(A) mystical world that envelops the audience from the start…. Derrick Ivey’s imposing matrix of hanging tires and ropes and Kathy A. Perkins’ stark, eerie lighting provide the otherworldly setting for this mesmerizing staging.
“Breadcrumbs” by Jennifer Haley
2010 for Manbites Dog Theater — Set and Costume Design
— Roy Dicks, Raleigh News and Observer
Derrick Ivey’s scenic design superimposes Alida’s apartment upon a wilderness of cross-sectioned tree trunks and branches extending from the floor through the false ceiling above. Not only is Ivey’s set a shelter that offers no shelter, it’s also a brilliant and eerie visual analogue for the forest of synapses depicted in medical photography. As Alida gets increasingly lost in the thickets onstage, we know the same thing is happening, physically, inside her brain.
— Byron Woods, The Independent
A very special mention must be made of the indispensable contributions to this production of Derrick Ivey, its set and costume designer. I do not know whether the playwright specifies a scenic plan at all like the one displayed here, but Ivey’s fantastic environment limns her play beautifully, with its evocation of a frightful, initially inscrutable yet somehow invitingly enchanted wood, the stuff both of childish terrors and their attendant, unlimited possibility — that “infinite, indifferent darkness” between childish desire and adult reality, which strikes unreasoned fear of the dream even as it liberates the dreamer.
— Scott Ross, Classical Voice of North Carolina
… (A) truly magnificent production, whose brilliantly imagined set by scenic designer Derrick Ivey personifies the thickets of Alida’s mind by bringing the forest inside and interspersing tree trunks and furniture to indicate how far into the figurative woods Alida had already wandered and how unlikely it is that she will ever be able to retrace her steps.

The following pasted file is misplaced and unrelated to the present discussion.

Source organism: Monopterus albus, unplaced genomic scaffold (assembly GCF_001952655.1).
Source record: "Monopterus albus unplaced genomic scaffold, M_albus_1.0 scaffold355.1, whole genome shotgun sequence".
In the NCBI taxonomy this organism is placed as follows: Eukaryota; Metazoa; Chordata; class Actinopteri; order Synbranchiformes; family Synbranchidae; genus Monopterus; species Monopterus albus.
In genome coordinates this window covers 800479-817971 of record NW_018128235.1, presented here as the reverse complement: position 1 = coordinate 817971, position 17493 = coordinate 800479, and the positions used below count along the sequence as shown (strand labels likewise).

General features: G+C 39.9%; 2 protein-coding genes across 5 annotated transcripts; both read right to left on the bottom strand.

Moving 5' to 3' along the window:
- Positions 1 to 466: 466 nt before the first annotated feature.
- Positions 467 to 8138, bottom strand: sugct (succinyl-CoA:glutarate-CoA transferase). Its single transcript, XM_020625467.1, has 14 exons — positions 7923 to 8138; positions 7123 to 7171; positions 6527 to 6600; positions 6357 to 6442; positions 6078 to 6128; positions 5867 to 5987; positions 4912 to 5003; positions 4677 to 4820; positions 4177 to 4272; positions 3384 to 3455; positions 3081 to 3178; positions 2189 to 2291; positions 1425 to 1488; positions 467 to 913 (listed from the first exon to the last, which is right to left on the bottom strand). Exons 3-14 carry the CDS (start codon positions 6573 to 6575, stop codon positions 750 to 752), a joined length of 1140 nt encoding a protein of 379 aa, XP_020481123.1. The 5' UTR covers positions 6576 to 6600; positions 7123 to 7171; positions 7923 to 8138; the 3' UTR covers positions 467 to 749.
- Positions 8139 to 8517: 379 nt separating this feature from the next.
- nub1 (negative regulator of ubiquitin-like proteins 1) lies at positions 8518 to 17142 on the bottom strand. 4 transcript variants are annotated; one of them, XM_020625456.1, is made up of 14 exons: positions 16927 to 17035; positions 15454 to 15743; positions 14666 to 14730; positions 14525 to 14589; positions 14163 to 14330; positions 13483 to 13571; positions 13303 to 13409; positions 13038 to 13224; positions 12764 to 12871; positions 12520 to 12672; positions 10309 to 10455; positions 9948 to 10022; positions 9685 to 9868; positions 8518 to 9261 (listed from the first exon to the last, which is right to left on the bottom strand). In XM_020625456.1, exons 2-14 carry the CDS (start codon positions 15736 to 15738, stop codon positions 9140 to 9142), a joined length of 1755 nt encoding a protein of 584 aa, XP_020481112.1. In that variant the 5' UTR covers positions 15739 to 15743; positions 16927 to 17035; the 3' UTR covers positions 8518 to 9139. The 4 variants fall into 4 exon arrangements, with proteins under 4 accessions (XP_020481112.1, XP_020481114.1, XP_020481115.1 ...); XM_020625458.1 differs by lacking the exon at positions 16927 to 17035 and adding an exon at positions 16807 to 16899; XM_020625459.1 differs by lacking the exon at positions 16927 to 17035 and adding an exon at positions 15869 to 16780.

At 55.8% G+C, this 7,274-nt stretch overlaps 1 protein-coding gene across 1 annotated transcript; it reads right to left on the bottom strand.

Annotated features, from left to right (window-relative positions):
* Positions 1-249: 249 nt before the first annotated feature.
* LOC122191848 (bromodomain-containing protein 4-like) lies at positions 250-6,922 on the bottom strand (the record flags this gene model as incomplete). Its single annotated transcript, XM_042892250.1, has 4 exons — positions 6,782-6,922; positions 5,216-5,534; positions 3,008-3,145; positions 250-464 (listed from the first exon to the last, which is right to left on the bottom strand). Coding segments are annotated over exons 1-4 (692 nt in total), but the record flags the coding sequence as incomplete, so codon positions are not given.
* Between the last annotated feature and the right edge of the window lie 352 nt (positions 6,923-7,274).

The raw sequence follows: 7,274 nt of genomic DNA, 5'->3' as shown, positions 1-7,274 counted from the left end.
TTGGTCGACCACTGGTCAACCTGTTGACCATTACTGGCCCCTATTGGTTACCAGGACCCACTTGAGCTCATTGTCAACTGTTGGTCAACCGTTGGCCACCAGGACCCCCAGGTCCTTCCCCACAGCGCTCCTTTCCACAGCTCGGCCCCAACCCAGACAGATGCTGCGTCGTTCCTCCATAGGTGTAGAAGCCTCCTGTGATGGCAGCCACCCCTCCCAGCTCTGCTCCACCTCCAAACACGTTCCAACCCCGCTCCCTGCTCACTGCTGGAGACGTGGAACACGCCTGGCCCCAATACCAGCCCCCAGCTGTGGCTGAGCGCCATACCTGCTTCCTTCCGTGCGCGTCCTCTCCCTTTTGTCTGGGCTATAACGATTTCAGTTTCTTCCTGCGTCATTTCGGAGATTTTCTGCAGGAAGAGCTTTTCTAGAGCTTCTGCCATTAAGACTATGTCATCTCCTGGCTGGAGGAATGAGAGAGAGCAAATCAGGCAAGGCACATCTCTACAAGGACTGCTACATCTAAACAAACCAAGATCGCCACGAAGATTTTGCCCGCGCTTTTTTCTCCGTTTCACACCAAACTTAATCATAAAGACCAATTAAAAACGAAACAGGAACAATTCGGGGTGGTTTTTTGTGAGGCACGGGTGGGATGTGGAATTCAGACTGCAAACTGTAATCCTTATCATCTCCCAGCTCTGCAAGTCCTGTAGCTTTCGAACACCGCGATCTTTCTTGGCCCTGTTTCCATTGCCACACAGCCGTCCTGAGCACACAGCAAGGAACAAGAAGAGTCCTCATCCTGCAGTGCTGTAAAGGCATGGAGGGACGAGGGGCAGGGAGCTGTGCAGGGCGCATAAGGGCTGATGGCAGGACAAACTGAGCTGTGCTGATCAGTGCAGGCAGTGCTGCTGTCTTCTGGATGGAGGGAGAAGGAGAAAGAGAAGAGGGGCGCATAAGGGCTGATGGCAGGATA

— Robert McDowell, Triangle Theater Review
Derrick Ivey’s imaginative setting of real tree trunks, suggesting Gretel’s forest, is dramatically enhanced by Andrew Parks’ magical lighting.
— Roy Dicks, Raleigh News and Observer“God’s Ear” by Jenny Schwartz 2o1o for Manbites Dog Theater — Set Design
Derrick Ivey also designed the set, which is another of his fine simple-in-concept designs that allows for a great variety of scenes and types of movement, and that expresses basic realities of the world it takes us to. The stage floor is covered with low platforms of varying sizes and heights. This is rough terrain, indeed, with deep ditches and hidden pits.
— Kate Dobbs Ariail, The Independent“The Receptionist” by Adam Bock 2009 for Manbites Dog Theater — Set and Costume Design • Honorable Mention, Best Scenic Design for 2009.
Ivey…deserves praise for his scenic design of a convincingly bland office environment.
— Zack Smith, The Independent
Derrick Ivey also designed the show’s costumes and its excellent set….
— Kate Dobbs Ariail, Classical Voice of North Carolina
(T)he production is intriguing, especially as played out against Derrick Ivey’s witty office set of glass walls and wood paneling.
— Roy Dicks, Raleigh News and Observer“Act a Lady” by Jordan Harrison 2008 for Manbites Dog Theater — Costume Design
The indefatigable Ivey, a mainstay of Triangle theater for many years, also designed the excellent costumes for this show.
— Kate Dobbs Ariail, Classical Voice of North Carolina“Dying City” by Christopher Shinn 2008 for Manbites Dog Theater — Set and Costume Design
• Listed Among Top Production Designs for 2008.
Credit is due to Derrick Ivey for the sparse yet engaging set, particularly for his New York skyline, represented through stark white rectangles of varying sizes that lurked in the shadows like a barricade of ghostly guards.
— Megan Stein, The Independent
Manbites Dog’s compact black box space is ideal for a play like this, putting the audience in discomfiting proximity to the actors, with the theater’s black walls magnifying the tension. And Derrick Ivey’s angular set design adds to “Dying City’s” unsettling feel.
— Orla Swift, Raleigh News and Observer
Its power comes partly from its strong stage design…. Sets and costumes are by the multitalented Derrick Ivey, star of stage and backstage in innumerable Triangle productions over the years. My astute companion noticed that Ivey’s set design, a living room with the New York skyline out the windows, is remarkably similar to that of Alfred Hitchcock’s experimental 1948 film “Rope”…
— Kate Dobbs Arial, Classical Voice of North Carolina